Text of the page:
Baby Blue is reporting (link) that Judge Randy Bellows of the Fairfax County Circuit Court has opened discovery on the Contracts Clause, congregational votes, and other related questions. "Discovery" in a legal proceeding is the process whereby opposing parties seek and obtain information relevant to the case from one another. It can be done by document requests, by written questions called "interrogatories", or by taking sworn testimony by way of depositions (not the kind TEC likes to use).
Judge Bellows has also said he wants to resolve these issues soon after his scheduled October hearing.
Assuming that the hearing on the Constitutional First Amendment issues is going forward in late May as previously scheduled, this ruling by Judge Bellows is quite interesting. As I recall, the May hearing is to argue the issues under the Establishments Clause and the Free Exercise Clause of the First Amendment, wherein TEC and DioVA are claiming that the Virginia Division Statute is un-Constitutional because it impairs TEC's power to establish itself in the manner it sees fit, i.e., as a so-called hierarchical church that owns all the property. These have been briefed and Judge Bellows, in the wake of his decision on the applicability of the Division Statute, had allowed supplemental arguments to be filed.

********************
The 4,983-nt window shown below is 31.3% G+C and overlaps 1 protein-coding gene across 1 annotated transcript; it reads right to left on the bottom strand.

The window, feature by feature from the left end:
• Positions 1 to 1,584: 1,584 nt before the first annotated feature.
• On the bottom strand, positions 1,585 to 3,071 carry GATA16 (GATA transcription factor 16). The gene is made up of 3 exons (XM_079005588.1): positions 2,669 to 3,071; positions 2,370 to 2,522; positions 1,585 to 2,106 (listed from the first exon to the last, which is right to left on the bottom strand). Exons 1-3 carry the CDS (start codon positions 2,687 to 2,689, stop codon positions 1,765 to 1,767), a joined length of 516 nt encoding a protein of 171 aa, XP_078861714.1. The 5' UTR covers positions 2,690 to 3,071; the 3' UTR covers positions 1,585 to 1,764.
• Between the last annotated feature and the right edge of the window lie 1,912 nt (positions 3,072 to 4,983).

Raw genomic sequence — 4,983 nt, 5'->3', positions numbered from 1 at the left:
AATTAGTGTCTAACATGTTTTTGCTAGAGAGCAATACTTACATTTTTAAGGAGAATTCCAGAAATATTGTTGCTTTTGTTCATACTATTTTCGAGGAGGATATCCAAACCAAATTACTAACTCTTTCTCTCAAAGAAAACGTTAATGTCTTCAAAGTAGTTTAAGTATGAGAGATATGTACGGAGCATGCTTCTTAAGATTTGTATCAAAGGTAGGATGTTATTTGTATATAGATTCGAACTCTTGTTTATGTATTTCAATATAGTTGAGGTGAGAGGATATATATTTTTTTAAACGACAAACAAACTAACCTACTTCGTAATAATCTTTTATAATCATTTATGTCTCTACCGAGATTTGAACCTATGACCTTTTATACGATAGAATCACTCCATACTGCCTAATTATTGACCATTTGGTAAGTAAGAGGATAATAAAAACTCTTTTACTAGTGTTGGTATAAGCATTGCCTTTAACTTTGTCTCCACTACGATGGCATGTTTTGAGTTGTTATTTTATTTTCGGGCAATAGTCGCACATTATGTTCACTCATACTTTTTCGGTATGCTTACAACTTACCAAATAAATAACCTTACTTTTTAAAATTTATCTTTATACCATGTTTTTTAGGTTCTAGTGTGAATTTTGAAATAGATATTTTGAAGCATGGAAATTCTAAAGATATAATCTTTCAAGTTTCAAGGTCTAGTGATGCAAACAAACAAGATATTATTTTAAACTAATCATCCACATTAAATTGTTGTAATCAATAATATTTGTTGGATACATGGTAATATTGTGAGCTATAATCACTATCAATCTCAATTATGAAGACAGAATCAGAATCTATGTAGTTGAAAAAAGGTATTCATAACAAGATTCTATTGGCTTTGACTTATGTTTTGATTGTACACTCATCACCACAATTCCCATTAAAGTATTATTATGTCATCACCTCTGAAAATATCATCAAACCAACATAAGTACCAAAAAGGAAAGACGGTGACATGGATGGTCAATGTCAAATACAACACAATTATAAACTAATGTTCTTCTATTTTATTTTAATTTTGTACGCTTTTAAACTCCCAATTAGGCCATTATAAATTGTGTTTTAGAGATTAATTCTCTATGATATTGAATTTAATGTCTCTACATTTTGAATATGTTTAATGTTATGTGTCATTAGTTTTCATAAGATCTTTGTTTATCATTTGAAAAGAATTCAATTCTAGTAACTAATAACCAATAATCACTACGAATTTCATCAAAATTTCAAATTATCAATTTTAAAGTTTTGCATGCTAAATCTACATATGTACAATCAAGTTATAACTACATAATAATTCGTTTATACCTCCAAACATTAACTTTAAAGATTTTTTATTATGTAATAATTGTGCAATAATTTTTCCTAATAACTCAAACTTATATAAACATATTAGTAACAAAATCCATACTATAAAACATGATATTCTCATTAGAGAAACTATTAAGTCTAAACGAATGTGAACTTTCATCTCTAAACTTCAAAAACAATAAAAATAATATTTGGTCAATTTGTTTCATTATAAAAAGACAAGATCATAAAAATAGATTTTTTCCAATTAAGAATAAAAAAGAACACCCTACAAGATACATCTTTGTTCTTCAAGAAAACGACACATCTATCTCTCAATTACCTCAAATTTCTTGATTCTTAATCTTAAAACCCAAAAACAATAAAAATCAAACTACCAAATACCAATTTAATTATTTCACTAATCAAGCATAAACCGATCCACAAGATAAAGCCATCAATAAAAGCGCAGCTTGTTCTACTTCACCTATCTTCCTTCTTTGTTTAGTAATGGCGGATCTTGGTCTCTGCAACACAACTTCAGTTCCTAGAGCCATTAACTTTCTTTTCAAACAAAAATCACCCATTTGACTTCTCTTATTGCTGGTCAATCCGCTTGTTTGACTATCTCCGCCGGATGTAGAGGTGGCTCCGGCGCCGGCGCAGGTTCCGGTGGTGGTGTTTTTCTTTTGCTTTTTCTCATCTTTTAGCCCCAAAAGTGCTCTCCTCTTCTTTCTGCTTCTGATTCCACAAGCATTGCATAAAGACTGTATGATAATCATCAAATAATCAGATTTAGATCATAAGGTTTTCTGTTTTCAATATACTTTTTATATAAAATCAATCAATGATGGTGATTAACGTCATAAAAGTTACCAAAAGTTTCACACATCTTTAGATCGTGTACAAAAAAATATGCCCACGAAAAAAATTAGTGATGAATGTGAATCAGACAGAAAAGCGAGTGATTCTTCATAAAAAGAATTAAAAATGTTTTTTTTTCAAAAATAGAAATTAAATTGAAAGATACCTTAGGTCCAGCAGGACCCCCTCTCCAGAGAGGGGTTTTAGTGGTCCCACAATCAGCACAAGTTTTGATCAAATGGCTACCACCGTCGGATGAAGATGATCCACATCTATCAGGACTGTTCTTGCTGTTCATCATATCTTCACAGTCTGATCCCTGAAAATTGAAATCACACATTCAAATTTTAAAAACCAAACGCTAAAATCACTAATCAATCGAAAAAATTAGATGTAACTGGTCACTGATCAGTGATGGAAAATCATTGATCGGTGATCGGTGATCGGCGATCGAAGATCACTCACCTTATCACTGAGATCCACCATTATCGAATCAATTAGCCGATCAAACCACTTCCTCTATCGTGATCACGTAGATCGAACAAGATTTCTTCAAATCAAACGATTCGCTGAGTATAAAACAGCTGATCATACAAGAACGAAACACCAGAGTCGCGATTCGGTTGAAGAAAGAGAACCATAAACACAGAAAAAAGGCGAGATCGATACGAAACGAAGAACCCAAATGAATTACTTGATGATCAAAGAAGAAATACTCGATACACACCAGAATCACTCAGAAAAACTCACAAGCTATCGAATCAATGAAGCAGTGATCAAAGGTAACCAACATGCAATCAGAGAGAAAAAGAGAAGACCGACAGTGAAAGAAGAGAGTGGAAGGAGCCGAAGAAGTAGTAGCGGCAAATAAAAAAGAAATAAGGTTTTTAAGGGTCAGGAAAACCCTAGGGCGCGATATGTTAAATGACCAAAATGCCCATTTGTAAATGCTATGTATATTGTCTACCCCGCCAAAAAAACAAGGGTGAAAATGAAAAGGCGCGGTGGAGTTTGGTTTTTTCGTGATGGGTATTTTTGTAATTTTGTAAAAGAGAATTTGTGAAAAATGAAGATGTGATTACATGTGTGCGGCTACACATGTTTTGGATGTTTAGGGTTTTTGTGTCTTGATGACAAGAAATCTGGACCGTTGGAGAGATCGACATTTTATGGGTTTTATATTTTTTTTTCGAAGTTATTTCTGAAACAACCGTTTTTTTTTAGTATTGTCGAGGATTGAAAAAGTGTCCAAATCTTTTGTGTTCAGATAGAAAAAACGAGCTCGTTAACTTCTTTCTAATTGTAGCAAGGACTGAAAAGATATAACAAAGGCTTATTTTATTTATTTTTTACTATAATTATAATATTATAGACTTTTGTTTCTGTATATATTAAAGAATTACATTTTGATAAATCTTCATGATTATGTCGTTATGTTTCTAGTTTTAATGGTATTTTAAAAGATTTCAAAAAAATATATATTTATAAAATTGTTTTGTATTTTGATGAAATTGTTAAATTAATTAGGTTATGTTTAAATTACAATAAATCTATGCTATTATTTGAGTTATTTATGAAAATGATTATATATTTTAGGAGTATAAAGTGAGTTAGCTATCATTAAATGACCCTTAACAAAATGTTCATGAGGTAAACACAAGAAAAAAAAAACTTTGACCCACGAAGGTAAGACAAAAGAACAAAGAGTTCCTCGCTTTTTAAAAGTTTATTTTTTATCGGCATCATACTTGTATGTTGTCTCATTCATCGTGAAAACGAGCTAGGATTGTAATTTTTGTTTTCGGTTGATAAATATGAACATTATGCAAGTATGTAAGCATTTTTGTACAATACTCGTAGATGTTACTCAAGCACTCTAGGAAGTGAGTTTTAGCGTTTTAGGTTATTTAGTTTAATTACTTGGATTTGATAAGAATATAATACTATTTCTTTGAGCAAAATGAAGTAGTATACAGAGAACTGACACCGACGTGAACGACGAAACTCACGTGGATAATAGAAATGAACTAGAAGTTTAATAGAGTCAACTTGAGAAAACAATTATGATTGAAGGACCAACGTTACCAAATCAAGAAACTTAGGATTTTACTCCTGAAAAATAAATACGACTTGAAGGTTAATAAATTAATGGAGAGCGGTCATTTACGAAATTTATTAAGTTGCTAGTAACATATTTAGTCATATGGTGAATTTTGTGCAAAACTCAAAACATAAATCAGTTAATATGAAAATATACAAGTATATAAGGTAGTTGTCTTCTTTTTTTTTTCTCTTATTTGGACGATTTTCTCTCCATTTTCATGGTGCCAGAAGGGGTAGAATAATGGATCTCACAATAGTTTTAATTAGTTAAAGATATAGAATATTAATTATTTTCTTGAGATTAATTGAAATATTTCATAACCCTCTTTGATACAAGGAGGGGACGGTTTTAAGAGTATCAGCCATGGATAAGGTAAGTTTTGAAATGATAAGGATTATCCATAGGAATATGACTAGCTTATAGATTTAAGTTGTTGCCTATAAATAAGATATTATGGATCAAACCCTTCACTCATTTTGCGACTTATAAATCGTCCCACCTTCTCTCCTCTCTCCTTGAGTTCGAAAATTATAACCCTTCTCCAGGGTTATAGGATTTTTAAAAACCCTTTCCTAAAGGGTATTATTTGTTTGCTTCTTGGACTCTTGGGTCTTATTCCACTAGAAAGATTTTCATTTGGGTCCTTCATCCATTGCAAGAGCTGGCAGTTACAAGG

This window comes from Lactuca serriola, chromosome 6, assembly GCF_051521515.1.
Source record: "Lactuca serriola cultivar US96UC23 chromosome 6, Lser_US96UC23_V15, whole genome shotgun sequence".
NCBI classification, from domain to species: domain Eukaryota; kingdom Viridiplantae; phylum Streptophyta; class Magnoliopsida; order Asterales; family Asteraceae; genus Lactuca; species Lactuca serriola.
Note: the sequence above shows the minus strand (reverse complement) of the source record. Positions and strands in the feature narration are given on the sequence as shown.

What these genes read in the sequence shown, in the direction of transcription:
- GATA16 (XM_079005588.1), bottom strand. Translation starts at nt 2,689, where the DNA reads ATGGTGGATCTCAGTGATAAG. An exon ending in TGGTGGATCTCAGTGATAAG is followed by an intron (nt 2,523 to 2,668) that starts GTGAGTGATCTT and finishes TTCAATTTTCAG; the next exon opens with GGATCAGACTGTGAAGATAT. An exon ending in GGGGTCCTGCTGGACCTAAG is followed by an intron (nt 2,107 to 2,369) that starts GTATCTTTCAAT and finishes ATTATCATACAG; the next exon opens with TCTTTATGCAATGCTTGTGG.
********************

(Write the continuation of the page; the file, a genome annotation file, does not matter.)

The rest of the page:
At the risk of trying to read tea leaves from afar, it strikes me that for Judge Bellows to be looking ahead to issues beyond the First Amendment ones that are currently on-deck may be an indication that he will rule that there is no First Amendment violation. Why else would he be looking ahead and moving the case toward dealing with the third tier of issues? If he were inclined to rule that the Virginia Division Statute was un-Constitutional, I do not see why he would be looking past the May hearing.
But, as with all things Anglican, we must continue to watch, listen, and pray for Judge Bellows and for the Virginia Eleven as this litigation continues. Discovery can be very expensive depending on the modes employed, so we can expect to see the amounts expended accelerate for the foreseeable future, so funding will be strained on both sides. We can only hope and pray that things continue to go well for the Virginia Eleven.
Although the Division Statute makes this case distinct from most others that are ongoing, the Virginia Eleven case is nonetheless a visible, signature case among those pending, such that a loss for TEC there may create some dissension within the HOB for continuation of the "scorched earth" policies of the P.O. The HOB has already shown some signs of either distaste, or weak stomachs, for the P.O.'s strategeries by declining her May meeting to depose Bishop Duncan - could more "Division" be on the horizon if TEC takes a hit in Virginia? Only time will tell.